- Paper maker says holders aim to profit on credit-default swaps
- Bondholders suing in U.S. federal court to block debt exchange
Norske Skogindustrier ASA said bondholders suing to prevent a debt exchange want to drive it into bankruptcy to profit from bets against its survival.
The noteholders are trying to trigger payouts on credit-default swaps, James Warnot, a lawyer for the distressed Norwegian paper maker, told a U.S. federal court judge on Tuesday. Swaps are used to speculate on a company’s ability to repay debt or insure against default.
Norske Skog is seeking to restructure about $1 billion of debt after a decade of declining sales. Holders of 326 million euros ($366 million) of notes have until Feb. 26 to decide whether to exchange them for longer-term securities or face severe losses. A New York court put a temporary halt on the deal last week.
The case has been moved to federal court, where U.S. District Judge Richard Sullivan scheduled a March 2 hearing on the bid to block the exchange, pending the outcome of the litigation. Sullivan said he was unlikely to allow Norske Skog to seek information about the suing bondholders’ positions because they don’t have a fiduciary duty to the company. He denied its request to require the group to post $100 million in collateral to cover potential damages that might result from the suit.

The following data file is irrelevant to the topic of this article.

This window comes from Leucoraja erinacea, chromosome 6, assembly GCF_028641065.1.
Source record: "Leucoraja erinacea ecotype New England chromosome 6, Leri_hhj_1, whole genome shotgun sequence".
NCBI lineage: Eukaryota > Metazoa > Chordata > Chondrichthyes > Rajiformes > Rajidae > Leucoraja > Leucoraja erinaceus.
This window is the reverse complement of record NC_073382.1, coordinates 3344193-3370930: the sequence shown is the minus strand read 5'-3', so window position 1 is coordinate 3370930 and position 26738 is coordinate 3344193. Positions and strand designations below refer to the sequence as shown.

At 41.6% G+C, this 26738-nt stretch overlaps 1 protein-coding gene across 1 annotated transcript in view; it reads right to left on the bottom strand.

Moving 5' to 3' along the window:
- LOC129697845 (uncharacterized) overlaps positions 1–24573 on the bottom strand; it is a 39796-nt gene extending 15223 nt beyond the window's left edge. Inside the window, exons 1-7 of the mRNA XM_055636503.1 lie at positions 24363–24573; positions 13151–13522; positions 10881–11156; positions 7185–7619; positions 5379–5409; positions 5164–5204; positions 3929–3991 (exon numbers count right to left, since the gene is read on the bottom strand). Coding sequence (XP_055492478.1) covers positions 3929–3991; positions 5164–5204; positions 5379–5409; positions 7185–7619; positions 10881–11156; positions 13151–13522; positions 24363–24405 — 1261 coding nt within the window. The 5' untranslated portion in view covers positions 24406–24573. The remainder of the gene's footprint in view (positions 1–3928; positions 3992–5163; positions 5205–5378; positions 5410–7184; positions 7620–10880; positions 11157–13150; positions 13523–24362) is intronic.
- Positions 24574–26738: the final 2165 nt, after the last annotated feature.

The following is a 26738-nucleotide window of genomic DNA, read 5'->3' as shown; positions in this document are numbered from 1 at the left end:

Norske Skog “really views this as the last opportunity to save the company,” Warnot told the judge.
The secured bondholder group includes BlueCrest Capital Management, Marathon Asset Management and Sampo Oyj and is being advised by Rothschild, people familiar with the matter said in October.
BlueCrest said last week that it’s “not concerned as to what happens to CDS on Norske Skog” and has “no front end CDS exposure to Norske Skog.”
“We are only interested in the long-term growth and turnaround of the company,” Ed Orlebar, a spokesman for the hedge fund, wrote in an e-mail on Feb. 4. He affirmed the statements on Wednesday and declined to comment on the new accusation or lawsuit.
An official at Finnish insurer Sampo declined to comment on the court hearing. Andrew Rabinowitz, chief operating officer of New York-based Marathon, didn’t respond to requests for comment.
Norske Skog agreed on the terms of the exchange with Blackstone Group LP’s GSO Capital Partners unit and Cyrus Capital Partners LP, which hold some of its unsecured bonds and shares.
Those hedge funds are the ones seeking to profit from derivatives bets, Clay Pierce, a lawyer for the trustee representing the secured bondholder group, told the judge on Tuesday. The proposed exchange violates an agreement governing the notes, because it allows the company to incur new secured debt obligations, the trustee said in the complaint.
GSO raised its stake in Norske Skog in December in hopes of keeping the company afloat long enough to avoid triggering payouts on credit insurance it sold, people with knowledge of the matter said at the time.
“We are long-term investors in Norske Skog who want it to avoid insolvency so safeguarding the jobs of its employees and suppliers,” Andrew Dowler, a spokesman for Blackstone in London, said in an e-mail on Wednesday. “Others have taken action which threatens the company’s future. We have invested to secure its future. We are one of the largest financial investors in Norske Skog across its capital structure.”
A representative of Cyrus declined to comment on the restructuring or litigation.
The cases are Citibank NA, London Branch v. Norske Skogindustrier ASA, 650503/2016, New York State Supreme Court, New York County (Manhattan) and 1:16-cv-00850, U.S. District Court, Southern District of New York (Manhattan).